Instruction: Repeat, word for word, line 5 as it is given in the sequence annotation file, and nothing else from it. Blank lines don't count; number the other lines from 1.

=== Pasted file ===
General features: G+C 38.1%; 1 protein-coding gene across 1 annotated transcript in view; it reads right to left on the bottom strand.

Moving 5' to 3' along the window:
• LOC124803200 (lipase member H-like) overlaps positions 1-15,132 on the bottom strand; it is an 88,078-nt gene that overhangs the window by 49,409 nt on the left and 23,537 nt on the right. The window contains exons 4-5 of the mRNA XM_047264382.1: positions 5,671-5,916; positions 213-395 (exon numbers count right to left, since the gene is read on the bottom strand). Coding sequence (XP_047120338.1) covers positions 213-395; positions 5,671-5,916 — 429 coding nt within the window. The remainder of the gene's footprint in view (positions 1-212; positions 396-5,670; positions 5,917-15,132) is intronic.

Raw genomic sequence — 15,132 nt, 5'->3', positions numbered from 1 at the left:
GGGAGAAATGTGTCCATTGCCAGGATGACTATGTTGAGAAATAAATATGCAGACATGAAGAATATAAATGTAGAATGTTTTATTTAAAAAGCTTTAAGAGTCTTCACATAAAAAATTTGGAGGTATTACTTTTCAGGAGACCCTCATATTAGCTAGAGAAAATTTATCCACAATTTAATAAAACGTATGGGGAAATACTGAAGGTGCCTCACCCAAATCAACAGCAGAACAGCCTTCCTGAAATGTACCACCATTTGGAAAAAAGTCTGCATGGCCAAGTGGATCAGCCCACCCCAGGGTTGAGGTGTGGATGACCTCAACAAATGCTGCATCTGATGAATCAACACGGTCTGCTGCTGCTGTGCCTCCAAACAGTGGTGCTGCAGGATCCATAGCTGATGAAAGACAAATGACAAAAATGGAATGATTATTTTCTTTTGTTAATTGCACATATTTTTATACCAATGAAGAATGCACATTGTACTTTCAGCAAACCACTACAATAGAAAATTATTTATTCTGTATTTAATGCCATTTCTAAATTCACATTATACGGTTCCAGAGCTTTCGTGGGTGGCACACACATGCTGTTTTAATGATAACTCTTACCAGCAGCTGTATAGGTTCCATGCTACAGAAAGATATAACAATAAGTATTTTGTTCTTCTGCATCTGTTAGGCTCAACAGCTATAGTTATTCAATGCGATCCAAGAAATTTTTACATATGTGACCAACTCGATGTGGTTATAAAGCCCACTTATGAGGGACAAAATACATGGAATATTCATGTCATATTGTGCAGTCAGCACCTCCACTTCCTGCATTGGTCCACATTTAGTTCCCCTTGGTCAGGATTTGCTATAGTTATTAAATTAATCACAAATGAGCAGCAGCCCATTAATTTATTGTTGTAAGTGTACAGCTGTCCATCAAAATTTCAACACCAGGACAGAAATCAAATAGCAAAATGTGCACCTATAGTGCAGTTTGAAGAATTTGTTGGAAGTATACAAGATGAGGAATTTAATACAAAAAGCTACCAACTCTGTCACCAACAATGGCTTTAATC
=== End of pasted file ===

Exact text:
GGGAGAAATGTGTCCATTGCCAGGATGACTATGTTGAGAAATAAATATGCAGACATGAAGAATATAAATGTAGAATGTTTTATTTAAAAAGCTTTAAGAGTCTTCACATAAAAAATTTGGAGGTATTACTTTTCAGGAGACCCTCATATTAGCTAGAGAAAATTTATCCACAATTTAATAAAACGTATGGGGAAATACTGAAGGTGCCTCACCCAAATCAACAGCAGAACAGCCTTCCTGAAATGTACCACCATTTGGAAAAAAGTCTGCATGGCCAAGTGGATCAGCCCACCCCAGGGTTGAGGTGTGGATGACCTCAACAAATGCTGCATCTGATGAATCAACACGGTCTGCTGCTGCTGTGCCTCCAAACAGTGGTGCTGCAGGATCCATAGCTGATGAAAGACAAATGACAAAAATGGAATGATTATTTTCTTTTGTTAATTGCACATATTTTTATACCAATGAAGAATGCACATTGTACTTTCAGCAAACCACTACAATAGAAAATTATTTATTCTGTATTTAATGCCATTTCTAAATTCACATTATACGGTTCCAGAGCTTTCGTGGGTGGCACACACATGCTGTTTTAATGATAACTCTTACCAGCAGCTGTATAGGTTCCATGCTACAGAAAGATATAACAATAAGTATTTTGTTCTTCTGCATCTGTTAGGCTCAACAGCTATAGTTATTCAATGCGATCCAAGAAATTTTTACATATGTGACCAACTCGATGTGGTTATAAAGCCCACTTATGAGGGACAAAATACATGGAATATTCATGTCATATTGTGCAGTCAGCACCTCCACTTCCTGCATTGGTCCACATTTAGTTCCCCTTGGTCAGGATTTGCTATAGTTATTAAATTAATCACAAATGAGCAGCAGCCCATTAATTTATTGTTGTAAGTGTACAGCTGTCCATCAAAATTTCAACACCAGGACAGAAATCAAATAGCAAAATGTGCACCTATAGTGCAGTTTGAAGAATTTGTTGGAAGTATACAAGATGAGGAATTTAATACAAAAAGCTACCAACTCTGTCACCAACAATGGCTTTAATC